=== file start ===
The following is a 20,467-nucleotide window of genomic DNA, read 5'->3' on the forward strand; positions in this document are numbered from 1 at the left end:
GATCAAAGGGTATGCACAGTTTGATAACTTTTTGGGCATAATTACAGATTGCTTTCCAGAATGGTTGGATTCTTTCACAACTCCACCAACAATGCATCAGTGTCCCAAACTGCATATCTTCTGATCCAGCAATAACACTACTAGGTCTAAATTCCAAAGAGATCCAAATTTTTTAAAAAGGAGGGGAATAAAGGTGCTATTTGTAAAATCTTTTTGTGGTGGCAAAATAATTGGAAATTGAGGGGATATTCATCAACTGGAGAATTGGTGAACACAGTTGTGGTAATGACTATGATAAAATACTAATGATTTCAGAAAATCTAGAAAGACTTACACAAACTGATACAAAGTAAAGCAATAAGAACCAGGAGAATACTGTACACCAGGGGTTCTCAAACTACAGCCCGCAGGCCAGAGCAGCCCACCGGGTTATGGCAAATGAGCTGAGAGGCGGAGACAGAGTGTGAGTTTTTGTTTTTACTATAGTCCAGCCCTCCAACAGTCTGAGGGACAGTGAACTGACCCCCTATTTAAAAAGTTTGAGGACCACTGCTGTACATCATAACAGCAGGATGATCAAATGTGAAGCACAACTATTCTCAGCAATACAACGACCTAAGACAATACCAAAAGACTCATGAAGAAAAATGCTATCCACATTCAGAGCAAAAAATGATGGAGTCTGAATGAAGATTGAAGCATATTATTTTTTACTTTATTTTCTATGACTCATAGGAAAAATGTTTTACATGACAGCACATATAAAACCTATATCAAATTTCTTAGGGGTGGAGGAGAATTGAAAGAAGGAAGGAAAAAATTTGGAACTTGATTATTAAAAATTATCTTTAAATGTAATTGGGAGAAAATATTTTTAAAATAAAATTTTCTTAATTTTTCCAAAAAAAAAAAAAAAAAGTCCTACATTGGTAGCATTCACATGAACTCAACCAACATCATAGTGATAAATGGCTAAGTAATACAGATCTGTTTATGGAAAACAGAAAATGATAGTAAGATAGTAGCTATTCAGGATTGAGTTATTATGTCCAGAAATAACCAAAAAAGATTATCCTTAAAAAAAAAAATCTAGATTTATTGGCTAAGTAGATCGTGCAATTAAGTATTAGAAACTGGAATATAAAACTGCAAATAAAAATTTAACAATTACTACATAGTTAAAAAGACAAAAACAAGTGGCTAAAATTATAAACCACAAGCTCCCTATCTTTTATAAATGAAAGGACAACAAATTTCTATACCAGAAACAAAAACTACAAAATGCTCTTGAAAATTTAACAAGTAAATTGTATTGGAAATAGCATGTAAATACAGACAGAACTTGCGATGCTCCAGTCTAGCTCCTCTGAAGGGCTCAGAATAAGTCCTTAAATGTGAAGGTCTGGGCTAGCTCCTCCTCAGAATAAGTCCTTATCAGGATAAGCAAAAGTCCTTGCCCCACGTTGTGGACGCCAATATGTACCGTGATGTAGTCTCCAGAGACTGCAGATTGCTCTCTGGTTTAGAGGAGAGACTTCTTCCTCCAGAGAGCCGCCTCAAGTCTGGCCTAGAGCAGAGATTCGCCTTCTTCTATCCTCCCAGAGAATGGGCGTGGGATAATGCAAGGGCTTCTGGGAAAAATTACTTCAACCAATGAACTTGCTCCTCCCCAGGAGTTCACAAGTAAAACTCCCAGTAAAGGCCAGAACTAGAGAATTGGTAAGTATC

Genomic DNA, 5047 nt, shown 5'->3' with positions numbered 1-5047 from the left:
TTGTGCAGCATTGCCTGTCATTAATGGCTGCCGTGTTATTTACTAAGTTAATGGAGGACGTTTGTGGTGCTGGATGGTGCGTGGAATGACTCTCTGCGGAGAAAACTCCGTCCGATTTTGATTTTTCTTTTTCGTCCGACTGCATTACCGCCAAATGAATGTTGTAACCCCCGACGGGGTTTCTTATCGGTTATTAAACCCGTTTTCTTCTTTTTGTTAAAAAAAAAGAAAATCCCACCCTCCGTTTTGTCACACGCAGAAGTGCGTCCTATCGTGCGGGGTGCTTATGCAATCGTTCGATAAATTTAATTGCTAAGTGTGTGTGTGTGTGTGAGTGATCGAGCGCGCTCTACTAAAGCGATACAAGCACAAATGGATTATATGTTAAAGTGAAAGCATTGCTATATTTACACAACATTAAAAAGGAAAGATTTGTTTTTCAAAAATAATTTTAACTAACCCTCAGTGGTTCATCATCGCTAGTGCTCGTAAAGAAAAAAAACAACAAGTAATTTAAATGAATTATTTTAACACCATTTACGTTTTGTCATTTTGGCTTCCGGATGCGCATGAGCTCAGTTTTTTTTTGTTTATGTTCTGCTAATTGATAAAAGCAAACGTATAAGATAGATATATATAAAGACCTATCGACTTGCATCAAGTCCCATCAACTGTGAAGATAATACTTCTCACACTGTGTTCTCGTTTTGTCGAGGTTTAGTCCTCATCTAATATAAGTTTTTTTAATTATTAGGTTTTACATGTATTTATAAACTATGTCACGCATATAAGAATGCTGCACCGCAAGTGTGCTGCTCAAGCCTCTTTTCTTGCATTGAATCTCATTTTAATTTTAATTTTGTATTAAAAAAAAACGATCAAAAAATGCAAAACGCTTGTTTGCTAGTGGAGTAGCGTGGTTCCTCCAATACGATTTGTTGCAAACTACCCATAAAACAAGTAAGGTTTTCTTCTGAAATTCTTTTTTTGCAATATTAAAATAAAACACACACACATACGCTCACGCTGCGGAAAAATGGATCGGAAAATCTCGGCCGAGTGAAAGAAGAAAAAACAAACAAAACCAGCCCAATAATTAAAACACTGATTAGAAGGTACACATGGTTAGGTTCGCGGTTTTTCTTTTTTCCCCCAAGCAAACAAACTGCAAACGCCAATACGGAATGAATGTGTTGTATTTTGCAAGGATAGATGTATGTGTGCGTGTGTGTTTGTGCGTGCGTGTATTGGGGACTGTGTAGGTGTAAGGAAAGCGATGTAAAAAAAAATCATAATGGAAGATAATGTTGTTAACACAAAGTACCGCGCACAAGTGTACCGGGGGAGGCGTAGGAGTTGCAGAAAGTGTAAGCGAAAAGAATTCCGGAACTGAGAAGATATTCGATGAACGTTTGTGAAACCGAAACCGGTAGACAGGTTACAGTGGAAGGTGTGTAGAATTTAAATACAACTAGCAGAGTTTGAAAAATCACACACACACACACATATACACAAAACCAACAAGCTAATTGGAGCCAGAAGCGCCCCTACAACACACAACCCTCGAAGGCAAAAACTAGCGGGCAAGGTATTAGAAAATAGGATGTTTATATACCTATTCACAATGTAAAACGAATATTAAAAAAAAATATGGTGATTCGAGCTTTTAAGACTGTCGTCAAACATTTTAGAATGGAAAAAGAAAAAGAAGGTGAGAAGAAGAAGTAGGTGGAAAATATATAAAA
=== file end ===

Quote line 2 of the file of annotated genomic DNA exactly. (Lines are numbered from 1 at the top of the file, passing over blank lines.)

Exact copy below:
GATCAAAGGGTATGCACAGTTTGATAACTTTTTGGGCATAATTACAGATTGCTTTCCAGAATGGTTGGATTCTTTCACAACTCCACCAACAATGCATCAGTGTCCCAAACTGCATATCTTCTGATCCAGCAATAACACTACTAGGTCTAAATTCCAAAGAGATCCAAATTTTTTAAAAAGGAGGGGAATAAAGGTGCTATTTGTAAAATCTTTTTGTGGTGGCAAAATAATTGGAAATTGAGGGGATATTCATCAACTGGAGAATTGGTGAACACAGTTGTGGTAATGACTATGATAAAATACTAATGATTTCAGAAAATCTAGAAAGACTTACACAAACTGATACAAAGTAAAGCAATAAGAACCAGGAGAATACTGTACACCAGGGGTTCTCAAACTACAGCCCGCAGGCCAGAGCAGCCCACCGGGTTATGGCAAATGAGCTGAGAGGCGGAGACAGAGTGTGAGTTTTTGTTTTTACTATAGTCCAGCCCTCCAACAGTCTGAGGGACAGTGAACTGACCCCCTATTTAAAAAGTTTGAGGACCACTGCTGTACATCATAACAGCAGGATGATCAAATGTGAAGCACAACTATTCTCAGCAATACAACGACCTAAGACAATACCAAAAGACTCATGAAGAAAAATGCTATCCACATTCAGAGCAAAAAATGATGGAGTCTGAATGAAGATTGAAGCATATTATTTTTTACTTTATTTTCTATGACTCATAGGAAAAATGTTTTACATGACAGCACATATAAAACCTATATCAAATTTCTTAGGGGTGGAGGAGAATTGAAAGAAGGAAGGAAAAAATTTGGAACTTGATTATTAAAAATTATCTTTAAATGTAATTGGGAGAAAATATTTTTAAAATAAAATTTTCTTAATTTTTCCAAAAAAAAAAAAAAAAAGTCCTACATTGGTAGCATTCACATGAACTCAACCAACATCATAGTGATAAATGGCTAAGTAATACAGATCTGTTTATGGAAAACAGAAAATGATAGTAAGATAGTAGCTATTCAGGATTGAGTTATTATGTCCAGAAATAACCAAAAAAGATTATCCTTAAAAAAAAAAATCTAGATTTATTGGCTAAGTAGATCGTGCAATTAAGTATTAGAAACTGGAATATAAAACTGCAAATAAAAATTTAACAATTACTACATAGTTAAAAAGACAAAAACAAGTGGCTAAAATTATAAACCACAAGCTCCCTATCTTTTATAAATGAAAGGACAACAAATTTCTATACCAGAAACAAAAACTACAAAATGCTCTTGAAAATTTAACAAGTAAATTGTATTGGAAATAGCATGTAAATACAGACAGAACTTGCGATGCTCCAGTCTAGCTCCTCTGAAGGGCTCAGAATAAGTCCTTAAATGTGAAGGTCTGGGCTAGCTCCTCCTCAGAATAAGTCCTTATCAGGATAAGCAAAAGTCCTTGCCCCACGTTGTGGACGCCAATATGTACCGTGATGTAGTCTCCAGAGACTGCAGATTGCTCTCTGGTTTAGAGGAGAGACTTCTTCCTCCAGAGAGCCGCCTCAAGTCTGGCCTAGAGCAGAGATTCGCCTTCTTCTATCCTCCCAGAGAATGGGCGTGGGATAATGCAAGGGCTTCTGGGAAAAATTACTTCAACCAATGAACTTGCTCCTCCCCAGGAGTTCACAAGTAAAACTCCCAGTAAAGGCCAGAACTAGAGAATTGGTAAGTATC